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PNS Daily Newscast - September 24 


Update: A second accuser emerges with misconduct allegations against Supreme Court nominee Brett Kavanaugh. Also on the Monday rundown: We take you to a state where more than 60,000 kids are chronically absent from school; and we'll let you know why the rural digital divide can be a twofold problem.

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Feds Continue Environmental Rollbacks with New Methane Emissions Rule

In February, the EPA rescinded rules against burning excess methane, and now is moving to loosen requirements for leak detection. (Environmental Defense Fund)
In February, the EPA rescinded rules against burning excess methane, and now is moving to loosen requirements for leak detection. (Environmental Defense Fund)
September 12, 2018

SANTA FE, N.M. – Conservation groups are slamming a move by the Trump administration to weaken rules on methane emissions from oil and gas operations.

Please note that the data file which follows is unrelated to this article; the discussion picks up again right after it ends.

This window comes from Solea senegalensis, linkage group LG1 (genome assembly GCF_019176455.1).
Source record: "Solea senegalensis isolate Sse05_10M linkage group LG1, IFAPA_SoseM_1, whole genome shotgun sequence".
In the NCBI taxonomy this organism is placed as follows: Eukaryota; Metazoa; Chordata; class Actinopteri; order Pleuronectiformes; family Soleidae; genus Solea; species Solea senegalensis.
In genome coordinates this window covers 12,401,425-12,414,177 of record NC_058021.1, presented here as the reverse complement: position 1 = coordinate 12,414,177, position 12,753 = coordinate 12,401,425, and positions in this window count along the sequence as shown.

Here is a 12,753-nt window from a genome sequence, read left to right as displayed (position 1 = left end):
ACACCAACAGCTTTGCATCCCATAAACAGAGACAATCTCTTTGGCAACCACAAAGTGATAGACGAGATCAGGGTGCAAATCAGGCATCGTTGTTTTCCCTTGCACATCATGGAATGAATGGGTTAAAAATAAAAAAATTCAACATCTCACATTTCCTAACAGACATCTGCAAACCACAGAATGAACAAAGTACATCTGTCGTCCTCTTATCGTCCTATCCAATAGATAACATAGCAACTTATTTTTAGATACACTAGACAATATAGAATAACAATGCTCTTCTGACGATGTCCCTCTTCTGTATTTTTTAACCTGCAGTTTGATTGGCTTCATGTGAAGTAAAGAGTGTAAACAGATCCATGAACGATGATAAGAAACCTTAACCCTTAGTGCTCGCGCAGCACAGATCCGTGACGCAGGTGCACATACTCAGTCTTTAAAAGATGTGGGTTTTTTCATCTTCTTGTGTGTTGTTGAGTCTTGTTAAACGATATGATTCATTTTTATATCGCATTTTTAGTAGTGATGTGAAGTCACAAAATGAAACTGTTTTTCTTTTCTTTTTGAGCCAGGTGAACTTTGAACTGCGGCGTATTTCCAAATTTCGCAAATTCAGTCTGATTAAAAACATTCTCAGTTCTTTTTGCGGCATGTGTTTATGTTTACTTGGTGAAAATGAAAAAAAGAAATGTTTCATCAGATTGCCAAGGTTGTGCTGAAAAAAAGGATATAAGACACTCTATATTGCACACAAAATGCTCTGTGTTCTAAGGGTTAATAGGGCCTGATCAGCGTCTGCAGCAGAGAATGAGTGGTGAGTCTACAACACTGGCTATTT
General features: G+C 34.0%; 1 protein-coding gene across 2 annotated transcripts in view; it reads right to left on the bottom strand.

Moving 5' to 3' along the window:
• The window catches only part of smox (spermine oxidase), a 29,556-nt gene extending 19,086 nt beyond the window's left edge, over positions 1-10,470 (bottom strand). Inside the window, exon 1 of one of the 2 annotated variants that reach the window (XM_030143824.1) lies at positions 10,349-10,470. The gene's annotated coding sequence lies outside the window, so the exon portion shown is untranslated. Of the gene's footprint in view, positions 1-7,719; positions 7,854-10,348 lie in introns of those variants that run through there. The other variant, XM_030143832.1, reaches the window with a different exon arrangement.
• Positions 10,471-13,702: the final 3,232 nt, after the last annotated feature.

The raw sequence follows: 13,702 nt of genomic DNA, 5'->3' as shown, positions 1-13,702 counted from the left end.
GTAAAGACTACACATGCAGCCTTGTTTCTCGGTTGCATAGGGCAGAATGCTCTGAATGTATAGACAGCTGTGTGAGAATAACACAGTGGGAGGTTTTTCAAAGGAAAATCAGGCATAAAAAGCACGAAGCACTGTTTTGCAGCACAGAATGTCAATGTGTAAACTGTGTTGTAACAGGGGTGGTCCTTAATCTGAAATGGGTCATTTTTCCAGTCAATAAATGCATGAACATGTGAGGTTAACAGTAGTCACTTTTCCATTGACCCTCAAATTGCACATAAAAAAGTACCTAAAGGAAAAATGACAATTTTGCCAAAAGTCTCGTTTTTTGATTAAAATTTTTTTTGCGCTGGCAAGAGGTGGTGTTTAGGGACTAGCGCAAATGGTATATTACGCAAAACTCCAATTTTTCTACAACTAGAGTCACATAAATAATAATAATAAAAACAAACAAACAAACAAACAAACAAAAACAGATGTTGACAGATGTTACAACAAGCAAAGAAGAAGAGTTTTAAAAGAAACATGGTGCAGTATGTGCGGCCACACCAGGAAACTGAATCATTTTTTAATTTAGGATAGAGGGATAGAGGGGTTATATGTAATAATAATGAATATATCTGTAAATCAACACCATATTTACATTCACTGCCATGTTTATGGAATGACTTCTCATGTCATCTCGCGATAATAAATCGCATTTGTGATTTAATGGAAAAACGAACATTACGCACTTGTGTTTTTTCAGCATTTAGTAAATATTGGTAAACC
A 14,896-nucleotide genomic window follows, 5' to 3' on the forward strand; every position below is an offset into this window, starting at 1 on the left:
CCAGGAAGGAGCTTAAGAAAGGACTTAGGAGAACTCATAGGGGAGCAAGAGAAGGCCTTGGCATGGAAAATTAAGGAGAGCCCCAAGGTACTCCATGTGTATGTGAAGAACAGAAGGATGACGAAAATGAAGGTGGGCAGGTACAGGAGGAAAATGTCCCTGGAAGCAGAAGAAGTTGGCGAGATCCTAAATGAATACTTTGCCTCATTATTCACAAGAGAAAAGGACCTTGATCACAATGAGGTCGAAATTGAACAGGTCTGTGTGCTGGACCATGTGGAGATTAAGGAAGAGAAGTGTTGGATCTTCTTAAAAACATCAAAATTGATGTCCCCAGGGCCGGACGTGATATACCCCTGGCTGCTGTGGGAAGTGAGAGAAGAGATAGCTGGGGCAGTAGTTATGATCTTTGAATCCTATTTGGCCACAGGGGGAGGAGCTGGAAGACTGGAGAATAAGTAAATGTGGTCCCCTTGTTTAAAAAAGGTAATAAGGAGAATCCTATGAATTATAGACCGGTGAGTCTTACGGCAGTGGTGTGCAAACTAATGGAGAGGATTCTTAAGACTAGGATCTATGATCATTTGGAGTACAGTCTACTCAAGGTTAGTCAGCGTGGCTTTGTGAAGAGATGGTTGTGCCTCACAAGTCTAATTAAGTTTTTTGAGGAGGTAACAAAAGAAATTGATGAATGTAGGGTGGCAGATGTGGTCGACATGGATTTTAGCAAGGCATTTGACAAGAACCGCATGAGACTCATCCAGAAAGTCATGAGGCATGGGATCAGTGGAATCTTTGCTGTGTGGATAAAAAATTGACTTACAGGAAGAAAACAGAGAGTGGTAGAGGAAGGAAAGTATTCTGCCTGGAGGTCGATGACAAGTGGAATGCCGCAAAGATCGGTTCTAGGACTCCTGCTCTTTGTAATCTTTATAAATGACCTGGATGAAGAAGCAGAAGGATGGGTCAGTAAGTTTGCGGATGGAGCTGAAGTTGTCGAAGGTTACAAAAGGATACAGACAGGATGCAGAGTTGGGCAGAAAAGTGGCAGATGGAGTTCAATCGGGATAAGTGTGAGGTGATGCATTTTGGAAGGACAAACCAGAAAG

The new rule, proposed on Tuesday, would allow companies to inspect their lines for leaks less often, and take longer to fix issues that arise.

Industry has long claimed the Obama-era rules are too expensive and burdensome. However, Matt Watson, associate vice president of the Environmental Defense Fund's Energy Program, said methane is an extremely potent greenhouse gas that merits a strong federal standard.

"Over 20 years, it's more than 80 times more powerful than C02 [carbon dioxide] at trapping heat. And, in fact, methane is responsible for about a quarter of the warming that we're experiencing today," said Watson.

The EPA will soon publish the proposed rule change in the Federal Register, which will kick off a public comment period. The agency also plans to hold a public hearing in Denver, Colo., but has not yet set a date.

Opponents of the proposal warn it would undo a significant part of the United States' efforts to fight climate change, and have vowed to fight any rollback in court.

Watson noted that New Mexico is one of the biggest producers of natural gas in the country.

"Currently, the state does not have rules for methane and has minimal rules in place for any kind of air-quality controls for the oil and gas industry," he observed. "So, I know this is a political year, and I think one of the things voters should be asking of the candidates is where they stand on this issue."

New Mexico has long had extensive natural gas operations in the San Juan Basin in the northwest part of the state, and is now experiencing a boom in the Permian Basin in the east.

Suzanne Potter, Public News Service - NM